National Alzheimer’s Disease Awareness Month

Back in 1983, President Ronald Reagan designated November as National Alzheimer’s Disease Awareness Month. At the time, less than 2 million Americans were diagnosed with Alzheimer’s. Today, there are nearly 5.5 million people living with Alzheimer’s disease in the U.S.

Alzheimer’s is an extremely debilitating disease that destroys memory and other basic mental functions slowly over time. At first, someone with Alzheimer’s disease may notice mild confusion and have difficulty remembering small details. Eventually, people with the disease will possibly forget family members and friends plus undergo dramatic personality changes.

There are medications and management strategies that have been shown to temporarily improve symptoms; however, there is no cure for Alzheimer’s disease. Scientists have also been unable to pinpoint specific causes for Alzheimer’s, though some evidence suggests the condition could be passed down through genetics.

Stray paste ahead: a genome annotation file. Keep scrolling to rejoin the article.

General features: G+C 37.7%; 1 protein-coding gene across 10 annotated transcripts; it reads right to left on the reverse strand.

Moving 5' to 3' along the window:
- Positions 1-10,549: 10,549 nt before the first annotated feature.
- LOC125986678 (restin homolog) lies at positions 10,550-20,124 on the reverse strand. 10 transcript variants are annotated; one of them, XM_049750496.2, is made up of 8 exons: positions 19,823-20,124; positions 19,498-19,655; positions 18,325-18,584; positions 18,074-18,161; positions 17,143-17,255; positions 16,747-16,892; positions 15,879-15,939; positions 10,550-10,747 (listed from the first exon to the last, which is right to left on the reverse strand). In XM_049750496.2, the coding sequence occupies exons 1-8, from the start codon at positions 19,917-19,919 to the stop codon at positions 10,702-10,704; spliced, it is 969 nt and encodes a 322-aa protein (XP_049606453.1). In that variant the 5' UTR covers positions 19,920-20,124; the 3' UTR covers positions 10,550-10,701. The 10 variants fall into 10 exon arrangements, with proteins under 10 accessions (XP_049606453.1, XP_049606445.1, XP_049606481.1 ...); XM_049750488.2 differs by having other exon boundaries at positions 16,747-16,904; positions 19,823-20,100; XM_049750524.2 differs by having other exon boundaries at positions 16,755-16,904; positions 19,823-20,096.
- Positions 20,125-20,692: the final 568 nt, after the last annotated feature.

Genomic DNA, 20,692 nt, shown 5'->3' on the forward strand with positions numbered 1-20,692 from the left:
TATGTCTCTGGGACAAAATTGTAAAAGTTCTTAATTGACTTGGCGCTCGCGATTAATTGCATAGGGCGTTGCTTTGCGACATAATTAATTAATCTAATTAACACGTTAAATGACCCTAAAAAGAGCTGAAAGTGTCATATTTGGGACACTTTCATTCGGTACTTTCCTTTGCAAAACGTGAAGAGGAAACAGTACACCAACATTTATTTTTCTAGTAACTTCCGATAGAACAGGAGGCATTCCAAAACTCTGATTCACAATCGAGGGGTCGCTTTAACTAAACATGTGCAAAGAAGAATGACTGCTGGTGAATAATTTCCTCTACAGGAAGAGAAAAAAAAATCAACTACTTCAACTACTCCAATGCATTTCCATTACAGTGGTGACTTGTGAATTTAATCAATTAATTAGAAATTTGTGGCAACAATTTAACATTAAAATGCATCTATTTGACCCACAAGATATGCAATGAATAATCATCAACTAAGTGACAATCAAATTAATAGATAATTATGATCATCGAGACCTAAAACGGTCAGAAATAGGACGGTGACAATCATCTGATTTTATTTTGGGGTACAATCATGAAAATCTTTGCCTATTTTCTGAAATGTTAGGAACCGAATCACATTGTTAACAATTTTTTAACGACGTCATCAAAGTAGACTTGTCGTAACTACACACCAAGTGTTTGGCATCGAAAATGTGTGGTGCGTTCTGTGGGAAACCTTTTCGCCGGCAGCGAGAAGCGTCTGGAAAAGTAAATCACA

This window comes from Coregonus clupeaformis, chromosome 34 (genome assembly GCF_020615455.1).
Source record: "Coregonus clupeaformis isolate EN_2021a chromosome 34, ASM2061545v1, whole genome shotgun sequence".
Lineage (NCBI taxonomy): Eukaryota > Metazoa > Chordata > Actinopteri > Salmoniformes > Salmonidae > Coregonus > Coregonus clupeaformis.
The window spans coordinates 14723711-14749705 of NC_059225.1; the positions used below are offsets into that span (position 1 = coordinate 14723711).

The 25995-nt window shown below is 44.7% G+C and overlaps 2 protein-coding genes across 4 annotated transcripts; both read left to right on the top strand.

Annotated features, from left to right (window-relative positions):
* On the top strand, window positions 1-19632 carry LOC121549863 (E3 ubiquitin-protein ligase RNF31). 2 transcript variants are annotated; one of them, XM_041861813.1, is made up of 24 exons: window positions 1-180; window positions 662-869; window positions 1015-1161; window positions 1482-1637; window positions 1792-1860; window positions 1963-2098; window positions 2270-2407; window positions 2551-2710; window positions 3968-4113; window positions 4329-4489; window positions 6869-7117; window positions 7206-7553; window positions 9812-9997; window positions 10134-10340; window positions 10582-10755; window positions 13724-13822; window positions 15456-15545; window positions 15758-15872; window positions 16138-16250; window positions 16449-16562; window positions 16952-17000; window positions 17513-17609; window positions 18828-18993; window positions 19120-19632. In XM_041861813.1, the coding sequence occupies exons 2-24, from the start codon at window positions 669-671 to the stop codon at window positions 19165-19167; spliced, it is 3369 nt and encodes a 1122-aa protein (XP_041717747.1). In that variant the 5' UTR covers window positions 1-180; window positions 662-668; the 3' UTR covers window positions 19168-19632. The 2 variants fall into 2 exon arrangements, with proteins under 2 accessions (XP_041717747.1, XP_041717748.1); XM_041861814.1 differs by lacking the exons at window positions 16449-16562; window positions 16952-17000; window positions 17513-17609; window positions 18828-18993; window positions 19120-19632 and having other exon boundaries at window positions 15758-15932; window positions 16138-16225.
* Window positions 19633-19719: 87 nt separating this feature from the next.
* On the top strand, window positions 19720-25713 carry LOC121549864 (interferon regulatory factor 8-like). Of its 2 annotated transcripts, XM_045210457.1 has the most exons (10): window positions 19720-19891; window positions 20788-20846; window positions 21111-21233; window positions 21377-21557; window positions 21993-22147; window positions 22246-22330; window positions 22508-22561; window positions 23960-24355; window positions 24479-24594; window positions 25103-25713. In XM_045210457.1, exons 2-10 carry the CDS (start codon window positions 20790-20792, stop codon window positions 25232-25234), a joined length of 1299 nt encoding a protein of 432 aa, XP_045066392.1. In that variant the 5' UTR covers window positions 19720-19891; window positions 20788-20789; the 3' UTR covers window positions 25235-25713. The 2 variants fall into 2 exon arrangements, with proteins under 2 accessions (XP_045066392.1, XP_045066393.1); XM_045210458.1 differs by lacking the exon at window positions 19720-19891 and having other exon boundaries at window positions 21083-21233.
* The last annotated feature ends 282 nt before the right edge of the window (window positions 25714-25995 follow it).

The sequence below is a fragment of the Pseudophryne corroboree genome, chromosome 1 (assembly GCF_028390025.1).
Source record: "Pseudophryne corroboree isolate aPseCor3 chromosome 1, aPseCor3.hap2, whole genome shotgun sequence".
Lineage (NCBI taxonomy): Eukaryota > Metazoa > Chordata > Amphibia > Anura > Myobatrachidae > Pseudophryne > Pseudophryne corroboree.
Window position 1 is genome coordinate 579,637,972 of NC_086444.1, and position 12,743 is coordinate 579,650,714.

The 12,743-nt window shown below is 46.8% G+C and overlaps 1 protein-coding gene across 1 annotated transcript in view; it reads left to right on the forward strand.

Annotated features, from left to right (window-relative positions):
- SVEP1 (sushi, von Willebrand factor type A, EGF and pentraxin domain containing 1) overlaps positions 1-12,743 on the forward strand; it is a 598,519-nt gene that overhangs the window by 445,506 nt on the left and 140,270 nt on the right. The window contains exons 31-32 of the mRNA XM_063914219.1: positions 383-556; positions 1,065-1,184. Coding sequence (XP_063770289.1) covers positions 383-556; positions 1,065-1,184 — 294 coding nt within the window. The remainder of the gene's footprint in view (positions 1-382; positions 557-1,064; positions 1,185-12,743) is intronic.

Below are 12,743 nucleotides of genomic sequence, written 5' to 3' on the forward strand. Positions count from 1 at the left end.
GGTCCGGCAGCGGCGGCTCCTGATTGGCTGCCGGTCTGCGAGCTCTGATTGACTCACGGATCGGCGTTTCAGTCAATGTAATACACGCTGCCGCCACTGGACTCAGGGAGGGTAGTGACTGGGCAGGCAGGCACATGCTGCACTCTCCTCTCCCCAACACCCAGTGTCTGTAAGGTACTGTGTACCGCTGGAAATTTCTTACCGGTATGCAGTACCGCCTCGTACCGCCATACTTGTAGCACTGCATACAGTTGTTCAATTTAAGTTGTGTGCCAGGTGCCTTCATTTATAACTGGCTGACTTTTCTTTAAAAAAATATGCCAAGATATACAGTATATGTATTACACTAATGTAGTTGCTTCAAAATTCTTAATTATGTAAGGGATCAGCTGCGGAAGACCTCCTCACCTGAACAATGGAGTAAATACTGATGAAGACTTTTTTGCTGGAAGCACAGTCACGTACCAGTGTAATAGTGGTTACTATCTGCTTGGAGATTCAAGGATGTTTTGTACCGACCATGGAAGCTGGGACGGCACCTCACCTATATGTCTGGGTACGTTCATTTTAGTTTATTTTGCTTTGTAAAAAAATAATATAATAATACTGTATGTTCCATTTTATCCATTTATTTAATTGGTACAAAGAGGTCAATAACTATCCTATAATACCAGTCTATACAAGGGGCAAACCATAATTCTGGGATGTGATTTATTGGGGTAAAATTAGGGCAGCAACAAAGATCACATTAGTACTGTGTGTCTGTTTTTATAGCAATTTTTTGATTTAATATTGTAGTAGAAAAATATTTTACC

What we do know is that almost two-thirds of Americans living with Alzheimer’s are women. Additionally, African-Americans are about twice as likely to have Alzheimer’s or other forms of dementia as older white people. Also, Hispanics are about one and one-half times as likely to have Alzheimer’s or other forms of dementia as older white people.

There is no doubt that Alzheimer’s disease is affecting more and more people every year. Today, someone in the U.S. develops the disease every 66 seconds and scientists predict that by mid-century, someone in the U.S. will develop Alzheimer’s every 33 seconds.